Examination of the role of follicle stimulating hormone in estrogen biosynthesis in vivo and in vitro in the ovary of cyclic hamster

C. S. Sheela Rani, N. R. Moudgal

Research output: Contribution to journalArticle

5 Scopus citations

Abstract

The effect of neutralizing endogenous follicle stimulating hormone (FSH) or luteinizing hormone (LH) with specific antisera on the in vivo and in vitro synthesis of estrogen in the ovary of cycling hamster was studied. Neutralization of FSH or LH on proestrus resulted in a reduction in the estradiol concentration of the ovary on diestrus-2 and next proestrus, suggesting an impairment in follicular development. Injection of FSH antiserum at 0900 h of diestrus-2 significantly reduced the ovarian estradiol concentration within 6-7 h. Further, these ovaries on incubation with testosterone(T) in vitro at 1600 h of the same day or the next day synthesized significantly lower amounts of estradiol, compared to corresponding control ovaries. Although testosterone itself, in the absence of endogenous FSH, could stimulate estrogen synthesis to some extent, FSH had to be supplemented with T to restore estrogen synthesis to the level seen in control ovaries incubated with T. Lack of FSH thus appeared to affect the aromatization step in the estrogen biosynthetic pathway in the ovary of hamster on diestrus-2. In contrast to this, FSH antiserum given on the morning of proestrus had no effect on the in vivo and in vitro synthesis of estrogen, when examined 6-7 h later. The results suggest that there could be a difference in the need for FSH at different times of the cycle. Neutralization of LH either on diestrus-2 or proestrus resulted in a drastic reduction in estradiol concentration of the ovary. This block was at the level of androgen synthesis, since supplementing testosterone alone in vitro could stimulate estrogen synthesis to a more or less similar extent as in the ovaries of control hamsters.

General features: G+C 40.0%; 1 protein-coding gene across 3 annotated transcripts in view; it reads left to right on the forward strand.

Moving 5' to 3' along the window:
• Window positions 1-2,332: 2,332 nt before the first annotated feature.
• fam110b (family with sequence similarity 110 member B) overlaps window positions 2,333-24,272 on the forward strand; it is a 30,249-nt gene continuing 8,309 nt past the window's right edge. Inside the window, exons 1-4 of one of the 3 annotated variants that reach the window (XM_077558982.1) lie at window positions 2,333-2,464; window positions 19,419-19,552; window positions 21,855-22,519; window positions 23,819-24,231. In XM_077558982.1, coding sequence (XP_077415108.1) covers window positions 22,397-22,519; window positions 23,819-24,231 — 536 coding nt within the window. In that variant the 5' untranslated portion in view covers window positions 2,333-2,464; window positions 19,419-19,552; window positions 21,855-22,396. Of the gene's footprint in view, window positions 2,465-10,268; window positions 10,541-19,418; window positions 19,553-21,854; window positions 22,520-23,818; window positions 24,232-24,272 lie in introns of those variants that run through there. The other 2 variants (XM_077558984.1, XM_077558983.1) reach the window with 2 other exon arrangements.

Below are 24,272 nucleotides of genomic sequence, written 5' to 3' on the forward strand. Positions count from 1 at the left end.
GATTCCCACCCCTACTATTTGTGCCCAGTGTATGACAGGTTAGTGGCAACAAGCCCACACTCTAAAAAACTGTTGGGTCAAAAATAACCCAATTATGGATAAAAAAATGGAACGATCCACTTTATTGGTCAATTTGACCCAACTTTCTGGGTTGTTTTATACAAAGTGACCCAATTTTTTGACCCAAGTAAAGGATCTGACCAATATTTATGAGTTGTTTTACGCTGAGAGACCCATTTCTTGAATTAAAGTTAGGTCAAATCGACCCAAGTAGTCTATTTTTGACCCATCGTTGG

Original languageEnglish (US)
Pages (from-to)435-451
Number of pages17
JournalSteroids
Volume32
Issue number4
DOIs
StatePublished - Nov 1978
Externally publishedYes

ASJC Scopus subject areas

  • Biochemistry
  • Molecular Biology
  • Endocrinology
  • Pharmacology
  • Clinical Biochemistry
  • Organic Chemistry

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